So is there a God? No, but if you are confused about it, you are in good company. People around the world, perhaps most people, are looking for God, including your friend who believes in God. At times, it seems as if there is a divine power at work in his life.

How do we talk to such people? You ask for my "strongest points against there being a God", so you might try to persuade your friend. Let me tell you why that won't work.

You are making an assumption that your friend is interested in the absolute truth. That if he (or you, for that matter) could be convinced, rationally, that God did or did not exist, he (and you) would believe the truth and that would be that.

However, religion doesn't work that way. It is a fundamental axiom of most religious systems that one does not understand basic spiritual truths by reasoning, argument and experimentation. Rather, real spiritual understanding comes from faith. In other words, to begin to know God, you must suspend rational thinking. You believe — not because it makes sense to do so — but simply because you choose to believe.

Thus, if your friend is honestly religious, he believes in God because he chooses to believe in God, and he admits from the outset that reason has nothing to do with it. Against such faith, all the arguments in the world mean nothing, so don't waste your time.

However, what about the "divine power at work" in your friend's life. I say that God does not exist. What then, is this divine power?

To some extent, it might be just in his mind. It is known, for example, that certain conditions in the temporal lobe in one's brain can produce dissociative states that are interpreted as religious experiences. It is also well known that people tend to believe in the religious system in which they were raised.

But there is more, and to explain it, I want to digress for a moment to talk about (of all things) the stock market.

Within the stock market, people invest by buying shares in a company. But of what use is a share of stock? If you buy a house, you can live in it. If you buy a car, you can drive it. But when you buy shares of stock, you can do only one thing with them: sell them to someone else. To do so, you have to sell them to someone who is willing to buy them.

But why are your shares worth anything to anyone? If it looks as if the company is going to increase its profits, the price of the shares will go up, and you can sell them to someone at a profit. But remember, the only thing that person can do with the shares is sell them to someone else.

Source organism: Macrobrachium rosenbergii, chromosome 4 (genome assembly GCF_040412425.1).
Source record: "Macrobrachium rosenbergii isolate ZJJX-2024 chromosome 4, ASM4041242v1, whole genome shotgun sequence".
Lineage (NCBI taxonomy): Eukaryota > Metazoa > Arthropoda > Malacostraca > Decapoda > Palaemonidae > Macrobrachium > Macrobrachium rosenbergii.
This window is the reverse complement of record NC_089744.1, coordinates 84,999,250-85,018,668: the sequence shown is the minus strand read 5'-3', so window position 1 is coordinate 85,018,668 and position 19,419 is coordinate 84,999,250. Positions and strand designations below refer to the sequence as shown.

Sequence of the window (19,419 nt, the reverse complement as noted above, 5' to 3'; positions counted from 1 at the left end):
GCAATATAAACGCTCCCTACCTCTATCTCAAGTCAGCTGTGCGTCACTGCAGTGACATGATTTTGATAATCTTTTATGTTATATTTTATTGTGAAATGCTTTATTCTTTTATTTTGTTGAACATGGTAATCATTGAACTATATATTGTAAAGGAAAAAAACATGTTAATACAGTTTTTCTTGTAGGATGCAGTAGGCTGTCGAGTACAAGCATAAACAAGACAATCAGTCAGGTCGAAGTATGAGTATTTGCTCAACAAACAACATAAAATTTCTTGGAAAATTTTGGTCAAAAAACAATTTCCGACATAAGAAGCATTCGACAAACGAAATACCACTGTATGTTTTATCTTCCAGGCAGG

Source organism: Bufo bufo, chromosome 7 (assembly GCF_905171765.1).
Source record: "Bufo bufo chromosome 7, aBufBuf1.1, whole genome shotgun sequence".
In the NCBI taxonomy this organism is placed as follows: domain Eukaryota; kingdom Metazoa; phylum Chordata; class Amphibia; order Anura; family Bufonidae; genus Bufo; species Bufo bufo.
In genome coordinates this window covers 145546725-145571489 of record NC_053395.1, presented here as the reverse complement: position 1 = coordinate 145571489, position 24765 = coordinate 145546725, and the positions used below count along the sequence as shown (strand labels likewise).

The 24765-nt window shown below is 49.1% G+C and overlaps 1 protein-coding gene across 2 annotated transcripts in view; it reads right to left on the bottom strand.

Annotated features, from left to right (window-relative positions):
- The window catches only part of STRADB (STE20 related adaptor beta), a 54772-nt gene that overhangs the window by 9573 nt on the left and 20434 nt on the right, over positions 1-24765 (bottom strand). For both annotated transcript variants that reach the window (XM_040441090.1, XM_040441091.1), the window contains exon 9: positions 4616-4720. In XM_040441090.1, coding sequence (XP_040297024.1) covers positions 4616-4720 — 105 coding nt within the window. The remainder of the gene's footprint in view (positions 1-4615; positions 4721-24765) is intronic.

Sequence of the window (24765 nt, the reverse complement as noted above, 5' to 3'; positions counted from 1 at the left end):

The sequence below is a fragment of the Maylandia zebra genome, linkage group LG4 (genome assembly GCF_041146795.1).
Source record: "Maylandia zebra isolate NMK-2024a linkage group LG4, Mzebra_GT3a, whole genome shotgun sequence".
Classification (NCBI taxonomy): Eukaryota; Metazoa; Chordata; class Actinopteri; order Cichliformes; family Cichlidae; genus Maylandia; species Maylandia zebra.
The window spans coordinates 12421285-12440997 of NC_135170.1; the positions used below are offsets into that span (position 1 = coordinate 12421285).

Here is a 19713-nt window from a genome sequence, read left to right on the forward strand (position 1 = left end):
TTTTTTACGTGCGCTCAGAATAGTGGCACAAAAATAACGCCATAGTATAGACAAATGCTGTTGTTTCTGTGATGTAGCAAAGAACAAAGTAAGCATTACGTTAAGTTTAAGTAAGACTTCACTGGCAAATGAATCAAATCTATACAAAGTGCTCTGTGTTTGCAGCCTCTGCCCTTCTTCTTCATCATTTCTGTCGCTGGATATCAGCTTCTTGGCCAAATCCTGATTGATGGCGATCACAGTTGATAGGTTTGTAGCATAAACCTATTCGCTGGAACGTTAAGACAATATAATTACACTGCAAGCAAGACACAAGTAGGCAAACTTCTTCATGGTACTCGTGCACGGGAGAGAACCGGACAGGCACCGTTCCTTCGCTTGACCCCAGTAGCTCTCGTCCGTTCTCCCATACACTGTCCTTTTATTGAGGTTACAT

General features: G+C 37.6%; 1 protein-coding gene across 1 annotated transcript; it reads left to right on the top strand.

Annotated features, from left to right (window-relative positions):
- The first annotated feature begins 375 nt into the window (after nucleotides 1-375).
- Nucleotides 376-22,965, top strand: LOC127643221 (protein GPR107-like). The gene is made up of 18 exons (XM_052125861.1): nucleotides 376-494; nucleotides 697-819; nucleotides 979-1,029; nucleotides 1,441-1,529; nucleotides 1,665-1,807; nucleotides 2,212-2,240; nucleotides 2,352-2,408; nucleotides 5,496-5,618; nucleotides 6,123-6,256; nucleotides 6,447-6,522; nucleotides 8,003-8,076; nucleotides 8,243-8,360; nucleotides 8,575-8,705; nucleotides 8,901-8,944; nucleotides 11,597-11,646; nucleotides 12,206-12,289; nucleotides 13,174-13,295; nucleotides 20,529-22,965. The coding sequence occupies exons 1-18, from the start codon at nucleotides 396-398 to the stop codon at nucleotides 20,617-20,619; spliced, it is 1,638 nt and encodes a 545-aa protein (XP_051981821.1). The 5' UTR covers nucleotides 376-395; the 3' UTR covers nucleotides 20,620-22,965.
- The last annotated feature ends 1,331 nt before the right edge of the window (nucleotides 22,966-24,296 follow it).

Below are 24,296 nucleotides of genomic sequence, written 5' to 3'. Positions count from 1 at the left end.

The stock market works because, in the long run, the prices of a stock reflect the profits of that particular company. And why do stock prices behave in that way? Because everyone believes that they should act that way. In other words, the stock market is based on faith!

Of course, the stock market requires a lot more than faith. It requires people to act upon that faith. But we can see that when a great many people believe in something and act upon that belief, the result can be something real. The stock market, for example, is most definitely real.

Similarly, I may assert that there is no God — and this may be true — but we must recognize that billions of people believe in some type of religion and some type of God or gods, and many of these people act upon their beliefs. In doing so, they create something that is real.

I am not sure what that thing is, or even if it is a single thing. I do know, however, that if religion and the idea of God were removed from the world, we would be infinitely poorer.

So perhaps that is the source of your friend's "divine power" — a shared belief with a great many other people that God exists and that his particular religious convictions are the right ones.

You ask me, "Is there a God?"

I say no. But I also say that belief in God and religion — and the actions of people who share these beliefs — creates something that is important to us all. That something is abstract and elusive, but it is crucial to our culture and to our well-being.

But what about the truth? Does it not matter that many of these belief systems are based on a supreme being that doesn't exist?

Of course it does, but you must consider that religions evolve. Our current beliefs are much more developed and sophisticated than the beliefs of our ancestors, and the clock has not stopped. Religion and the idea of God will continue to change, slowly, over many years.

Clearly, we still have a long way to go, but to be fair, our progress in the last two thousand years has been remarkable. For you and me, God as a supreme being may not exist, but the results of worldwide faith are real and valuable.